A couple of game followups

Here are some little tricks associated with Wordle and Conlextions, the Connections-like puzzle put out by Lex Friedman.

Last week, I mentioned that I needed a new starting guess for Wordle, and I wrote about how I used some simple command-line tools to see if the word I was considering was an appropriate choice. In a nutshell, I had been using IRATE as my first guess, but because it was the answer recently I wanted to try a new initial guess that might be the answer in the future. ALTER seemed like a good choice, but I wanted to make sure it hadn’t already been used. I had a list of all the answers in chronological order in a file named answers.txt, and the most recent answer was DWELT.

My solution involved three separate commands. All three involved grep and one included head in a pipeline. Reader Leon Cowle was unsatisfied with this and began casting about for a cleaner solution. Here’s the single command he came up with to replace the three I used:

egrep 'alter|dwelt' answers.txt

The output was


which told me that ALTER was an answer and that it would come after DWELT. This was everything I needed to know in one step. Beautiful!

You might argue that for a one-off like this, the solution that occurs to you first is the best because it takes the least amount of your time. Generally speaking, I agree with that, and I’m not unhappy with my three-command solution. But Leon has given me the best of both worlds. I got to have my own inefficient solution that I thought of quickly and I got to learn from his more elegant solution. Knowing which of two text strings appears first in a file is something I’m pretty sure I’ve had to do before and will have to do again. Now I have a simple and effective solution to pull out of my toolbox. Thanks, Leon!

As for Conlextions, I’ve been playing it for a few weeks and recommend it to anyone who likes the NY Times Connections game but is finding it a little too easy. I’ve been playing Connections since early summer and while it has gotten more difficult, the sense of accomplishment I get in solving it with no mistakes is wearing off. Conlextions is more diabolical and more satisfying when you solve it in four guesses.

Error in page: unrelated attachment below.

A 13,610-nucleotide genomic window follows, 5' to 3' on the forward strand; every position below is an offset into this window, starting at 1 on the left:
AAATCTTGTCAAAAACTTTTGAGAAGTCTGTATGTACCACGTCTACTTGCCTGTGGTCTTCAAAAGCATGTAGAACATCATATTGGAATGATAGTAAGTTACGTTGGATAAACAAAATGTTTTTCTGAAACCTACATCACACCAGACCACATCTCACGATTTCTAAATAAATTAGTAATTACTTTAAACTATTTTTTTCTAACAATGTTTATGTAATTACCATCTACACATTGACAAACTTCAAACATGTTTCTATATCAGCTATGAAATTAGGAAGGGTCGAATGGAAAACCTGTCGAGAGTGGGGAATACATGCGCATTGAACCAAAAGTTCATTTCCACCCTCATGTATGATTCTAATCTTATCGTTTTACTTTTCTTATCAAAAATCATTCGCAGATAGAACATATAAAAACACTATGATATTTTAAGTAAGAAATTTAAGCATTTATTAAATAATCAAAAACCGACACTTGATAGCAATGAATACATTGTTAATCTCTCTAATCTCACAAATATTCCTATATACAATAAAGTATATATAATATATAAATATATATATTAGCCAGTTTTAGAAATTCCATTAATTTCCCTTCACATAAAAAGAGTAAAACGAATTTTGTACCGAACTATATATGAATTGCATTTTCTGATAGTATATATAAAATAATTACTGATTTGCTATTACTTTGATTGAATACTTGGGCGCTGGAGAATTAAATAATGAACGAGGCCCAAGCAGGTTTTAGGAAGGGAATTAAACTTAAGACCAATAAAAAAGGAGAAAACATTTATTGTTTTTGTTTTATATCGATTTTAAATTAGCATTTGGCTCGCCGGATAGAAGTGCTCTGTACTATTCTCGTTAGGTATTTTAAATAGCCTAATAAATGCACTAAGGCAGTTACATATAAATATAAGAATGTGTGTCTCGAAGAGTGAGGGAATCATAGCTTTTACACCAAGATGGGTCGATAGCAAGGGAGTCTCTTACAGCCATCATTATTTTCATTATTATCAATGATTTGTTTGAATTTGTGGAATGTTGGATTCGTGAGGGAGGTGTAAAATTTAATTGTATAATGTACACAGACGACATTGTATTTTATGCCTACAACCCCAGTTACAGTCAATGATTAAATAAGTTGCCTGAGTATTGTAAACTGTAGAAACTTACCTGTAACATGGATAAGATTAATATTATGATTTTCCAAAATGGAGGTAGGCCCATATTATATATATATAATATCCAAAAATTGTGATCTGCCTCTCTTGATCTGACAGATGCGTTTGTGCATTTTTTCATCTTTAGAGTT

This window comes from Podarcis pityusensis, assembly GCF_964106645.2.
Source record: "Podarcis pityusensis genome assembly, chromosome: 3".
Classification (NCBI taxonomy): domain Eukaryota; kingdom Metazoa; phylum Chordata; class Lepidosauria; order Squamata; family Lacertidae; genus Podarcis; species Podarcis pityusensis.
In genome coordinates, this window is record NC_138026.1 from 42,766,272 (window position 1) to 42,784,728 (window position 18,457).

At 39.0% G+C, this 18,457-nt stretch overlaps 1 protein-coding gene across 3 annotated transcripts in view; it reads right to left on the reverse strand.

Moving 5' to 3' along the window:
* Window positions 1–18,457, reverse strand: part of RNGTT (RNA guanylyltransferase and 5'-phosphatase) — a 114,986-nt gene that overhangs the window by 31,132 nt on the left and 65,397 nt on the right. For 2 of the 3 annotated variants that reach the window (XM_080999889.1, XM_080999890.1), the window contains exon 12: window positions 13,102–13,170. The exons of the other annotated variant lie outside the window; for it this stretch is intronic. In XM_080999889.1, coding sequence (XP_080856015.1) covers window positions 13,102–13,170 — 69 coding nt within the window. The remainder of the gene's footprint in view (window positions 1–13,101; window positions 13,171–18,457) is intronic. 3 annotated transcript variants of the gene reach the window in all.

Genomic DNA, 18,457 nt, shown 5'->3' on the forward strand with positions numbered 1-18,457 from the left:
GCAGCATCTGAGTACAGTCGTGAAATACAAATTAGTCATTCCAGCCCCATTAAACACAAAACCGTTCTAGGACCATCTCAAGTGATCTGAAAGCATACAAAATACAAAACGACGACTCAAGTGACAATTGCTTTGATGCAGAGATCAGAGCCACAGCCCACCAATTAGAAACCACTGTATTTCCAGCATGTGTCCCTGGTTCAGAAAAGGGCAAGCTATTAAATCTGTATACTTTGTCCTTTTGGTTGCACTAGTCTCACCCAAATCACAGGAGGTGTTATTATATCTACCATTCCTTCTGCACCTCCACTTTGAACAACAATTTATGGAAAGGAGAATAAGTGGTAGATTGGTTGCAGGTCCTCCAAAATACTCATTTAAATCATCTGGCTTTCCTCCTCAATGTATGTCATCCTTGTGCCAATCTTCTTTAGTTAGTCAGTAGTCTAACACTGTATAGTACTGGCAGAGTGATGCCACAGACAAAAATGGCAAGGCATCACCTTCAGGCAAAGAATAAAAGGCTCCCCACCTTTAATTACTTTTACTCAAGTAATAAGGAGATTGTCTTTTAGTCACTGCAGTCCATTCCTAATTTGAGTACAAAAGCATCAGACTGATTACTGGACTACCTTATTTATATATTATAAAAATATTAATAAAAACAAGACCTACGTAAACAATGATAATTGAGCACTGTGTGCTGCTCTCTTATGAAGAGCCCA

I have only three gripes with Conlextions:

  1. I don’t think the t belongs in its name.
  2. Lex’s tendency to define groups as “words that begin with S,” or some other letter, is frustrating as hell because it’s both ridiculously easy and a connection I almost never see.
  3. The info that you share with others when you solve the puzzle includes the time it took. I’m a slow and methodical player, certain that Lex has laid so many traps that I need to think through all the possibilities three or four times before committing myself to any grouping. Including the time I spend is embarrassing, especially when I see the solution times of people like Dan Moren and Greg Pierce.

Conlextions solution

In protest of this prejudice against the excessively careful, I’ve recently taken to deleting the solve time from my posts on Mastodon. And to avoid the tedium of backspacing, I made this Shortcut that does the deleting for me:

Shortcut for deleting solution time text from clipboard

It searches the clipboard for a linefeed, the word “Solve,” and all the text after that. It replaces that with the empty string and puts the updated text back onto the clipboard.

So now when I want to post my Conlextions result to Mastodon, I tap the “Share these results” button, press and hold the side button on my phone to activate Siri, and say “Delete Time.” The name of the Shortcut seems to be distinct enough that Siri hasn’t misinterpreted it yet.

I would not normally use Shortcuts for an automation like this. Keyboard Maestro would allow me to invoke it with a keystroke and could also do the pasting. But since I always play Conlextions on my phone, Shortcuts was the best option.